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There Was No Place In the Guest Chamber

Since I was a child, there is a consistent story line I typically hear at Christmas: Joseph went to Bethlehem, the city of David, because he was a descendant of David, to be registered in compliance with the census of Emperor Augustus, together with his pregnant wife Mary. The time came for the baby to be born, as they approached the city, so they hurriedly searched for a shelter. But the inn attendant refused to let them in because there was no vacancy, that is, there was no available room for them in the inn. This situation forced the couple to a nearby cave or stable where Mary gave birth to their child amidst the animals. The child was wrapped in swaddling clothes and placed in a manger.

However, a closer look at the account will tell us that, it is not probably what happened. First, there was no panic involved. Luke said, “that while they were there, the days were completed for her to be delivered.” (Luke 2:6). He did not mention how long they stayed in the city but it was not an emergency situation.

A reconstructed house typical of a first-century dwellings, with an upper guest room and a courtyard stable room. (www.biblearchaeologyreport.com)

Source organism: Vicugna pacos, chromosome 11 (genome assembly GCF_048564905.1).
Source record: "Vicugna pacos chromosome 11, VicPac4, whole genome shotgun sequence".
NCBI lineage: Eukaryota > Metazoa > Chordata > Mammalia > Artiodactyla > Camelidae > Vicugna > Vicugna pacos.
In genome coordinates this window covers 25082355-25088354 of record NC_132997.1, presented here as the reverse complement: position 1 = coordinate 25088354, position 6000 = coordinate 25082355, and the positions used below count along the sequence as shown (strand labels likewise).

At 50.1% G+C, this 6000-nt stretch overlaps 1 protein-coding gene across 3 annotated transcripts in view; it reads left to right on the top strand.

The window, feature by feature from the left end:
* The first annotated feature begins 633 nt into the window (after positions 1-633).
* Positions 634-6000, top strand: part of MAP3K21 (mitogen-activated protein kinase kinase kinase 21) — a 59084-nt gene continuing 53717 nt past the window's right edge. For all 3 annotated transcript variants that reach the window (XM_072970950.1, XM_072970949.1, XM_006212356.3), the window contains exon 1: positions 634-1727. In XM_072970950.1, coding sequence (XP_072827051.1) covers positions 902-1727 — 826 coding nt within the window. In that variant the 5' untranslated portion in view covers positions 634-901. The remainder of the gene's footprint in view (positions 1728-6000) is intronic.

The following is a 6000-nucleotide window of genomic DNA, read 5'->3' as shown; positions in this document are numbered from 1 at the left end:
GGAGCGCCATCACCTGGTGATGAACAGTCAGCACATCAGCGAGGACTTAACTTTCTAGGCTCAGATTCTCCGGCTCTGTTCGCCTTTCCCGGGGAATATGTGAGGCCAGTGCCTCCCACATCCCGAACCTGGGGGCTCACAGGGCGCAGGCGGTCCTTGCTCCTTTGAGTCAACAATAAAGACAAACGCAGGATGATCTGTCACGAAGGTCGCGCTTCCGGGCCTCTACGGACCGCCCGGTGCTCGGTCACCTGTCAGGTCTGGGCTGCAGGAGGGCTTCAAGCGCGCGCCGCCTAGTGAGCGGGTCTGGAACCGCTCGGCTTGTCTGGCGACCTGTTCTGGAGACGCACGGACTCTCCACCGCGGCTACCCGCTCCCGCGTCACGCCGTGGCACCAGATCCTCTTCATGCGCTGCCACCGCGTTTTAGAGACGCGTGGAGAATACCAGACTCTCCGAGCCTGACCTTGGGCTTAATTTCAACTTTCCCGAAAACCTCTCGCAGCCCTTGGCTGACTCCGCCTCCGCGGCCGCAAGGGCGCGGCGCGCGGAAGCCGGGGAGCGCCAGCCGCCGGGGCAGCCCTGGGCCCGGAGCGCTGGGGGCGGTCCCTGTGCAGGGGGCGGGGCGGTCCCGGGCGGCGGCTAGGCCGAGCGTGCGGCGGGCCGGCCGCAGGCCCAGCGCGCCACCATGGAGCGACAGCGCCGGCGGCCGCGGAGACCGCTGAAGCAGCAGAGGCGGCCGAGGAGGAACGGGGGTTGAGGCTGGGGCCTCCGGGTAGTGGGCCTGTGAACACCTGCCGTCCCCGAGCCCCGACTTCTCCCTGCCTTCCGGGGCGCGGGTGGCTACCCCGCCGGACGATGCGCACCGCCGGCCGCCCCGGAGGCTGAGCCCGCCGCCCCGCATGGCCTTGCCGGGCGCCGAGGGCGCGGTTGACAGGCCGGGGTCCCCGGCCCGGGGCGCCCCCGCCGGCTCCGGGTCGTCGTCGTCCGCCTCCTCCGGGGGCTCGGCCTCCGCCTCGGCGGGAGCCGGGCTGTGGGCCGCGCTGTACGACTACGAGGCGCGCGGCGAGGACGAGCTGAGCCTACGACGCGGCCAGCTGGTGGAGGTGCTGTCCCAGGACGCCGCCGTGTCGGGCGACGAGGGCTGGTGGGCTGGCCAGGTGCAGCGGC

Second, the “inn” (Luke 2:7: “…there was no room for them in the inn.”) is not a commercial hotel or motel. The word in Greek is kataluma (κατάλυμα) which means “guest chamber”, “spare or upper room” in a private house or in a village. Hence, Kataluma seems to be connected with the idea of hospitality in a private house rather than in a public inn. The expression “there was no room..” means “there was no place” available for them in the guest chamber or upper room.

It was common for first century homes to have a guest chamber (room) or upper room. And since there was a census going on, families returned to Bethlehem. As a consequence, guest rooms were already occupied.

It is safe to believe then that Joseph and Mary had at first expected reception in the upper room at the house of a friend and member of the house of David. However, they were disappointed and had to content themselves with the next best, the elevated platform alongside the interior of the stable, and on which those having the care of the animals generally slept. It being now the season when they were in the fields (Luke 2:8), the stable would be empty and clean.

There then the Lord Jesus was born and laid in the safest and most convenient place, the nearest empty manger alongside of this elevated platform.

Sources:

MySword for Android. Riversoft Ministry, 2011-2019.

Olive Tree Bible Software, 1998-2020.

Vines, W.E. Vine’s Dictionary of Bible Words. Nashville, Tennessee: Thomas Nelson, Inc., 1997.

http://www.biblegateway.com

http://www.biblearchaeologyreport.com

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